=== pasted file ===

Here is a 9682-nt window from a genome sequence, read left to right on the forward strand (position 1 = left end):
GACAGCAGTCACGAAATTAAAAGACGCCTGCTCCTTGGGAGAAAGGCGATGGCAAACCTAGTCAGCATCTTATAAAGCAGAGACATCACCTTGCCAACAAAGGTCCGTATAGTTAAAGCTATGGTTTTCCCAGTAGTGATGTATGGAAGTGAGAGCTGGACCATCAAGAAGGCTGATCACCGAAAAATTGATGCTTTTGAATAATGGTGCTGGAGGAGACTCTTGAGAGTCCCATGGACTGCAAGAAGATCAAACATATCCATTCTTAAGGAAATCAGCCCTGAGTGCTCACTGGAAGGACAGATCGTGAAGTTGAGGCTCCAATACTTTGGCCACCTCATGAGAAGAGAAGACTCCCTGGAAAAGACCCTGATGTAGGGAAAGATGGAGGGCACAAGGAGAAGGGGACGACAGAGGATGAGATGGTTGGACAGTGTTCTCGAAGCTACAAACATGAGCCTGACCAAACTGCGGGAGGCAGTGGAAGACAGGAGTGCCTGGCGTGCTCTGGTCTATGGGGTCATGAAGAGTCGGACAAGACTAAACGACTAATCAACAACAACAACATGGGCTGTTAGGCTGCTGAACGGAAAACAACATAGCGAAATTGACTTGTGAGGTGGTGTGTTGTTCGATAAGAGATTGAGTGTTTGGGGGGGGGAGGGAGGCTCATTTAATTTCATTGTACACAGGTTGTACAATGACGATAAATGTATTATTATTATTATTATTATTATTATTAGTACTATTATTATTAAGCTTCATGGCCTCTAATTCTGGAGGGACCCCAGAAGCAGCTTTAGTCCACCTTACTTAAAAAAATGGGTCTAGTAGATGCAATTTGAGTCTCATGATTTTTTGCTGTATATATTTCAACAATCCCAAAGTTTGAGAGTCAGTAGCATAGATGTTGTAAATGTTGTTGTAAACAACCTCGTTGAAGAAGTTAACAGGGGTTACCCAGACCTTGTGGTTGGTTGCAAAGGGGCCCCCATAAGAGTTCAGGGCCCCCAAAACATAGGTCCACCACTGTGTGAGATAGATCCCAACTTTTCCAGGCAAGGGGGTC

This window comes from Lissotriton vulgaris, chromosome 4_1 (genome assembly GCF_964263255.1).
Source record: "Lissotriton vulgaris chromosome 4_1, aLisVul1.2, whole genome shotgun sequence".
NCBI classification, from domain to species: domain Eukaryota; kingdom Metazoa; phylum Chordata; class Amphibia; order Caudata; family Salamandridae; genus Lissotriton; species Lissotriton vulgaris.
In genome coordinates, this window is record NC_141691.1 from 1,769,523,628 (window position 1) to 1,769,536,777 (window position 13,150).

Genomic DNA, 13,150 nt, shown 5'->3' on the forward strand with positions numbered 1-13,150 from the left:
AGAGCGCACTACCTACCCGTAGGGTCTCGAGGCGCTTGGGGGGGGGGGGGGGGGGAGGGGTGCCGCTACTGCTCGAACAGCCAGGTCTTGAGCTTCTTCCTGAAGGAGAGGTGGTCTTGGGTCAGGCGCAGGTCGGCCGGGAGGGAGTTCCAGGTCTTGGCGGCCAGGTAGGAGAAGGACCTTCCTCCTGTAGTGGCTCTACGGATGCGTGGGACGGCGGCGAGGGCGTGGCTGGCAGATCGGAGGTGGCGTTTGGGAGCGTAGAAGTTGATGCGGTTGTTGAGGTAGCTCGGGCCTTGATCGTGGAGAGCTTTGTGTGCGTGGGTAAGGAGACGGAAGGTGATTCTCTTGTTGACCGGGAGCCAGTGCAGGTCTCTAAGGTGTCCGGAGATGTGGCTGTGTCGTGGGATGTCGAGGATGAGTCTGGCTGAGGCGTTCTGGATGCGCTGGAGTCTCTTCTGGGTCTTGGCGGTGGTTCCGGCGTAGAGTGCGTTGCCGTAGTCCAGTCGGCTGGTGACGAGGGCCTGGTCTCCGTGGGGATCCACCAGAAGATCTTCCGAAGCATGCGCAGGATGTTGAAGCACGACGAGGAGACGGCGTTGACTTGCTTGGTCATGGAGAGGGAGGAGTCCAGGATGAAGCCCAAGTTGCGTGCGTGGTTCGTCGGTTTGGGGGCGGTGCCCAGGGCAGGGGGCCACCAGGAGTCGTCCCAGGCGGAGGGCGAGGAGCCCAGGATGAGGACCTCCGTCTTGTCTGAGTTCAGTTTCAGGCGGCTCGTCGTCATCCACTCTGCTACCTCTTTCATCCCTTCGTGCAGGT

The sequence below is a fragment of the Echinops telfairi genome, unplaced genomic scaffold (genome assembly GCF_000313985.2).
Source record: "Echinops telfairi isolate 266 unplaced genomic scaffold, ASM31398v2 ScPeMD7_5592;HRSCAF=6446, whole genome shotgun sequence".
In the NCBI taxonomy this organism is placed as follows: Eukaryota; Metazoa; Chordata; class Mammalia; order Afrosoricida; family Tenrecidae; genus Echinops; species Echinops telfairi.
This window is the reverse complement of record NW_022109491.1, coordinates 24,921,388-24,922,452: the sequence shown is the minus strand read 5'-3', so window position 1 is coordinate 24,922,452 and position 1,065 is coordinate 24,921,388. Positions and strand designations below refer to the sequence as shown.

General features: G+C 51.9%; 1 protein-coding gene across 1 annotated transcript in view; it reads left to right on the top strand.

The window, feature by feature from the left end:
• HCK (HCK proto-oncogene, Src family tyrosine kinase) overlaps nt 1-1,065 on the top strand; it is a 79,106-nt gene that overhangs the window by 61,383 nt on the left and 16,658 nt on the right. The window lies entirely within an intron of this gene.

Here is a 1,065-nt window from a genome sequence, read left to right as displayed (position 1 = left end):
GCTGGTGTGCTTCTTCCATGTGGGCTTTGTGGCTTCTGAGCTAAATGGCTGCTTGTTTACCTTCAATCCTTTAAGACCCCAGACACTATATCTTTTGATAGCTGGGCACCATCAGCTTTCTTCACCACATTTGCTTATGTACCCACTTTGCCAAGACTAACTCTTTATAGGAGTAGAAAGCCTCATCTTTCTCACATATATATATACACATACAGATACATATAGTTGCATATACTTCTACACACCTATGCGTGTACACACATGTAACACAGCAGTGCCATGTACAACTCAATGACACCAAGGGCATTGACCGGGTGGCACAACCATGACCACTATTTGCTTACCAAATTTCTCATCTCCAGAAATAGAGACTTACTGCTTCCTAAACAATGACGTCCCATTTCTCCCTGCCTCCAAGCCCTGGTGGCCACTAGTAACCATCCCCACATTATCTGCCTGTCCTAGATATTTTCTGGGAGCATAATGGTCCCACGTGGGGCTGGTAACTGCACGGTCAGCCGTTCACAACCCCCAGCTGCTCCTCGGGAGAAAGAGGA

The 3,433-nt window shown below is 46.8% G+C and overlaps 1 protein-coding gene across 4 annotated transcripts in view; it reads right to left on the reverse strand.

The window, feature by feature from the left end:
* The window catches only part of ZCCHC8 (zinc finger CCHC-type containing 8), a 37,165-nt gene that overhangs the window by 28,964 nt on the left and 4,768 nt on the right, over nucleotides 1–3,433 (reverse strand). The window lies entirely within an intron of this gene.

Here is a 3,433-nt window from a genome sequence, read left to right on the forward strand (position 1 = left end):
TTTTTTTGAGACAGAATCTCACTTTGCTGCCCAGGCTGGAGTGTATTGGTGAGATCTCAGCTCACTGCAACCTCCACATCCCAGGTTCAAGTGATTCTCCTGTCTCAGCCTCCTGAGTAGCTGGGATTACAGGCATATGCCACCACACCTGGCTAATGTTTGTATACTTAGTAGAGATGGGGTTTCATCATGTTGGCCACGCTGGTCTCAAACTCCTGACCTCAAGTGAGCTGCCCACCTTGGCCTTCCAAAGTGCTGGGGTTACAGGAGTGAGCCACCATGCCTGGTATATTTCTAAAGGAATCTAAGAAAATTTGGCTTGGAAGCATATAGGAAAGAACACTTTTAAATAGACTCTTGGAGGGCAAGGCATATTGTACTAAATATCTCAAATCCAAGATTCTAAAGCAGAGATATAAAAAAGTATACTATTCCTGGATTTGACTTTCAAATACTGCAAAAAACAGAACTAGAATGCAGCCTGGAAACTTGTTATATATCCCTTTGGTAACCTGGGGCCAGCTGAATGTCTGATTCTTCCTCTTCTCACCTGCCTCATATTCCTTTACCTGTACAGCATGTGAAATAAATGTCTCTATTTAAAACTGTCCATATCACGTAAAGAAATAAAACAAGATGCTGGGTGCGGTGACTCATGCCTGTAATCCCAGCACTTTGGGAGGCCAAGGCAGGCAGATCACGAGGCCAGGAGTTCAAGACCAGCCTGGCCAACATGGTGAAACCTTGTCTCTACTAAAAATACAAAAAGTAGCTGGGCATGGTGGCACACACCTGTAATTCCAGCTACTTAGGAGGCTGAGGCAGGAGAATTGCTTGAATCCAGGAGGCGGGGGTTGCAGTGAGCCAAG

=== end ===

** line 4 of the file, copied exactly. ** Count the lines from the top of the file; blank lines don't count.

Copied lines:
Source record: "Lissotriton vulgaris chromosome 4_1, aLisVul1.2, whole genome shotgun sequence".